Sierra Leone diamond firm: from war booty to IPO

Wed Apr 4, 2012 1:39pm EDT
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By Simon Akam

KOIDU, Sierra Leone (Reuters) - Sierra Leone's only pit diamond mine has come far from its origins as wartime booty presented to mercenaries by a grateful military junta.

Seventeen years and several changes of ownership later, Koidu Holdings is selling gems in outlets such as U.S. jeweler Tiffany & Co. and considering a possible public listing, which could raise hundreds of millions of dollars to fund expansion.

While burnt-out houses surrounding the mine in the eastern town of Koidu serve as a reminder of the West African country's 11-year civil war, which claimed some 50,000 lives before it ended in 2002, Koidu's managers see the operation as a success story that augurs a better future for Sierra Leoneans.

"Conditions and the circumstances were completely different then from what they are today," said Chief Executive Jan Joubert, who is directing a $200 million expansion to more than quadruple output by July.

"The way we do things is an example of the way things could and should be done in Sierra Leone," Joubert told Reuters. The company has been owned since 2007 by billionaire Israeli diamond trader Beny Steinmetz's BSG Resources.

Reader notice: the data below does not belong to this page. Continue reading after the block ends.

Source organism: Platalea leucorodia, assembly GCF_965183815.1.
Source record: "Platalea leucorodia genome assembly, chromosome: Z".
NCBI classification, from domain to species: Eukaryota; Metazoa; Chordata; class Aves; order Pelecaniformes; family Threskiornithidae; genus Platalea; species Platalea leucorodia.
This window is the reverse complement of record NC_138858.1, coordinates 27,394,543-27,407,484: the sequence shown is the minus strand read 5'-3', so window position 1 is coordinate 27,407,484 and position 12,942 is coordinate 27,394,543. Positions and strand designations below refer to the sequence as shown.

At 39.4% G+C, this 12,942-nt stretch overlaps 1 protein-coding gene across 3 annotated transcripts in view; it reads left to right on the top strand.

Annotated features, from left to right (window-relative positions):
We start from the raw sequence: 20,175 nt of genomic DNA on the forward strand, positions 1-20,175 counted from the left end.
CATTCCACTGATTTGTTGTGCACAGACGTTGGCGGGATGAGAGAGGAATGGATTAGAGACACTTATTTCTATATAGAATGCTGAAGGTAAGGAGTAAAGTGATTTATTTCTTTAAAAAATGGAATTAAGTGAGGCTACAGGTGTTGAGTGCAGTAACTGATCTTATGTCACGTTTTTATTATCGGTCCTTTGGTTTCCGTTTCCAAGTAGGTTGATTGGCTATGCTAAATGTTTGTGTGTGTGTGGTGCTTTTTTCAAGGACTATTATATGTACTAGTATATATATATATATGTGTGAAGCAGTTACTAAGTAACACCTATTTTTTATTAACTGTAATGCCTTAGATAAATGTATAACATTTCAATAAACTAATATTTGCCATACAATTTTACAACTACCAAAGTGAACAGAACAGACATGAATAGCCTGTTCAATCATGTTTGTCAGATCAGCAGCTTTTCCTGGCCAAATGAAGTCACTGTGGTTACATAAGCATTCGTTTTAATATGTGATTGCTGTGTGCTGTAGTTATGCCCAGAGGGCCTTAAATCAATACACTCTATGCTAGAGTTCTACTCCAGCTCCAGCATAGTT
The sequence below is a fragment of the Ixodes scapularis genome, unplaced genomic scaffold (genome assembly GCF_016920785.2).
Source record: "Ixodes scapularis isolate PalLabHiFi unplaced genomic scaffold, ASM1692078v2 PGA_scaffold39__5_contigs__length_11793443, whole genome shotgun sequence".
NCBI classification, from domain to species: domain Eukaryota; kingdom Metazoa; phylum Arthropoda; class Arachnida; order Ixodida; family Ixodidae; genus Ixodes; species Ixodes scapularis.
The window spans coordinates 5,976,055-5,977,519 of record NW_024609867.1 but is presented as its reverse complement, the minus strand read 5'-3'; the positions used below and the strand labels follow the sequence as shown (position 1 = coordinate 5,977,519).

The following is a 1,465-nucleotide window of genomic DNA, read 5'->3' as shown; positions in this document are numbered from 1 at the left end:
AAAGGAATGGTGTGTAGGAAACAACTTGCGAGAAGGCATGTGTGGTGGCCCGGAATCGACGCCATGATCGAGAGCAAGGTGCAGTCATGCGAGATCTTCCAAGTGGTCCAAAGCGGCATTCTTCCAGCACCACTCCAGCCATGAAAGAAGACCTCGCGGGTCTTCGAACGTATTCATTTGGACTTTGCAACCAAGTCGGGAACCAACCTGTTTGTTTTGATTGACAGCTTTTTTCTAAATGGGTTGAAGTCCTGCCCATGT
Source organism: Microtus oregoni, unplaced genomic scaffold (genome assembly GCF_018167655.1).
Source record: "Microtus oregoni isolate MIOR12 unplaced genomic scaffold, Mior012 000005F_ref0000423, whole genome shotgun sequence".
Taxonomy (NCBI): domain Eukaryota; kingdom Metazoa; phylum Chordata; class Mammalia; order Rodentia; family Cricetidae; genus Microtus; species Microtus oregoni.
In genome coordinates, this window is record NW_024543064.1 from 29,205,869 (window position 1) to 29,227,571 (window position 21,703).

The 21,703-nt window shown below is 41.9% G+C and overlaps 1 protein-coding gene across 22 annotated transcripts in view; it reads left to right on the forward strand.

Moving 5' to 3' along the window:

Joubert said a possible IPO was under discussion but declined to comment on media reports that Koidu is considering a flotation in Hong Kong, which would raise up to $400 million in the first listing there of an African company.

Industry analysts say a Hong Kong listing could attract strong interest from capital-heavy Chinese investors keen for exposure to Africa, even while the volatility typically associated with diamond shares puts off others.

"China is the fastest growing new consumer market for diamonds in the world," said Peter Major, mining consultant at Johannesburg-based Cadiz Corporate Solutions.   Continued...

Rough diamonds worth around US$10,000 sit on a sheet of doodled paper in the office of a Lebanese gem dealer in the town of Koidu in eastern Sierra Leone, March 2, 2012. REUTERS/Simon Akam